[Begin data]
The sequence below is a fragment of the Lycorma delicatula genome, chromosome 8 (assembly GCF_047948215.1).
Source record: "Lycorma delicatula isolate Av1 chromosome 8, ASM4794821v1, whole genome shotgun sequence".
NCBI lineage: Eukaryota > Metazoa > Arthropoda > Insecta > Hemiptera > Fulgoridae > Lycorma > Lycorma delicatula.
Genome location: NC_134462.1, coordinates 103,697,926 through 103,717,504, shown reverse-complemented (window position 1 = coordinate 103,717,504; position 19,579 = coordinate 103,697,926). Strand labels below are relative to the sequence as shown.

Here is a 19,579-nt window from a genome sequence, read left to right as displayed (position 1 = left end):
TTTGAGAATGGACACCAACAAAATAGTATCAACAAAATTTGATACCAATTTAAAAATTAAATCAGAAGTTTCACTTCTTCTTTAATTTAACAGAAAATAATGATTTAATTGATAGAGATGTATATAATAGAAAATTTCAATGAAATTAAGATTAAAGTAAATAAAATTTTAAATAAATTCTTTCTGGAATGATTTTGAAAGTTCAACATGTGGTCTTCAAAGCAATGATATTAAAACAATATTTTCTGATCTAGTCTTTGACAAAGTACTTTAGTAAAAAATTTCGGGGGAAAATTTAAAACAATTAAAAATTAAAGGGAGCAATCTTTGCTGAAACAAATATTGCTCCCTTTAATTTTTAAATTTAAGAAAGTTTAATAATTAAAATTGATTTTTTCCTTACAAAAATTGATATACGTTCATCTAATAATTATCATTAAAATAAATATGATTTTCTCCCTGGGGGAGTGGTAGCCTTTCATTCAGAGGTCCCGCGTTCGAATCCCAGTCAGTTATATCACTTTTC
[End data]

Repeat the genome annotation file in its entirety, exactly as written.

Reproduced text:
The sequence below is a fragment of the Lycorma delicatula genome, chromosome 8 (assembly GCF_047948215.1).
Source record: "Lycorma delicatula isolate Av1 chromosome 8, ASM4794821v1, whole genome shotgun sequence".
NCBI lineage: Eukaryota > Metazoa > Arthropoda > Insecta > Hemiptera > Fulgoridae > Lycorma > Lycorma delicatula.
Genome location: NC_134462.1, coordinates 103,697,926 through 103,717,504, shown reverse-complemented (window position 1 = coordinate 103,717,504; position 19,579 = coordinate 103,697,926). Strand labels below are relative to the sequence as shown.

Here is a 19,579-nt window from a genome sequence, read left to right as displayed (position 1 = left end):
TTTGAGAATGGACACCAACAAAATAGTATCAACAAAATTTGATACCAATTTAAAAATTAAATCAGAAGTTTCACTTCTTCTTTAATTTAACAGAAAATAATGATTTAATTGATAGAGATGTATATAATAGAAAATTTCAATGAAATTAAGATTAAAGTAAATAAAATTTTAAATAAATTCTTTCTGGAATGATTTTGAAAGTTCAACATGTGGTCTTCAAAGCAATGATATTAAAACAATATTTTCTGATCTAGTCTTTGACAAAGTACTTTAGTAAAAAATTTCGGGGGAAAATTTAAAACAATTAAAAATTAAAGGGAGCAATCTTTGCTGAAACAAATATTGCTCCCTTTAATTTTTAAATTTAAGAAAGTTTAATAATTAAAATTGATTTTTTCCTTACAAAAATTGATATACGTTCATCTAATAATTATCATTAAAATAAATATGATTTTCTCCCTGGGGGAGTGGTAGCCTTTCATTCAGAGGTCCCGCGTTCGAATCCCAGTCAGTTATATCACTTTTC